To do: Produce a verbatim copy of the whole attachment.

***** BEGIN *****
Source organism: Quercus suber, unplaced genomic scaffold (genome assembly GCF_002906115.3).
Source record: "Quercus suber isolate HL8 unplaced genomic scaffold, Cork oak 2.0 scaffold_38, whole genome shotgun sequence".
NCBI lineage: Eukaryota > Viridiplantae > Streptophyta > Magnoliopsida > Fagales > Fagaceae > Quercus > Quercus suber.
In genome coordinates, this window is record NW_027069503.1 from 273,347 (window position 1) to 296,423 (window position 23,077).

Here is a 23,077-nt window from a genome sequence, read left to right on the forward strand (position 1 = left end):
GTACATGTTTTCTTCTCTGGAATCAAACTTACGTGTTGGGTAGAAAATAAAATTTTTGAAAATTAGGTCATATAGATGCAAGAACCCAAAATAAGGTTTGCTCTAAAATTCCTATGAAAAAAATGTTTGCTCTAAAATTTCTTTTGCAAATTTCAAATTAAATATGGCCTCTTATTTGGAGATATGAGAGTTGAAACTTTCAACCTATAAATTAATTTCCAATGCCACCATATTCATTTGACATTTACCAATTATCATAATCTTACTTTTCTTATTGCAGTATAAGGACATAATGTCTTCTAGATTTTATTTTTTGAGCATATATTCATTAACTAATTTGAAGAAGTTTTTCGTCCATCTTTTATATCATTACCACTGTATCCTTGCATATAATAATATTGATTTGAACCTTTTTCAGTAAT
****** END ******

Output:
Source organism: Quercus suber, unplaced genomic scaffold (genome assembly GCF_002906115.3).
Source record: "Quercus suber isolate HL8 unplaced genomic scaffold, Cork oak 2.0 scaffold_38, whole genome shotgun sequence".
NCBI lineage: Eukaryota > Viridiplantae > Streptophyta > Magnoliopsida > Fagales > Fagaceae > Quercus > Quercus suber.
In genome coordinates, this window is record NW_027069503.1 from 273,347 (window position 1) to 296,423 (window position 23,077).

Here is a 23,077-nt window from a genome sequence, read left to right on the forward strand (position 1 = left end):
GTACATGTTTTCTTCTCTGGAATCAAACTTACGTGTTGGGTAGAAAATAAAATTTTTGAAAATTAGGTCATATAGATGCAAGAACCCAAAATAAGGTTTGCTCTAAAATTCCTATGAAAAAAATGTTTGCTCTAAAATTTCTTTTGCAAATTTCAAATTAAATATGGCCTCTTATTTGGAGATATGAGAGTTGAAACTTTCAACCTATAAATTAATTTCCAATGCCACCATATTCATTTGACATTTACCAATTATCATAATCTTACTTTTCTTATTGCAGTATAAGGACATAATGTCTTCTAGATTTTATTTTTTGAGCATATATTCATTAACTAATTTGAAGAAGTTTTTCGTCCATCTTTTATATCATTACCACTGTATCCTTGCATATAATAATATTGATTTGAACCTTTTTCAGTAAT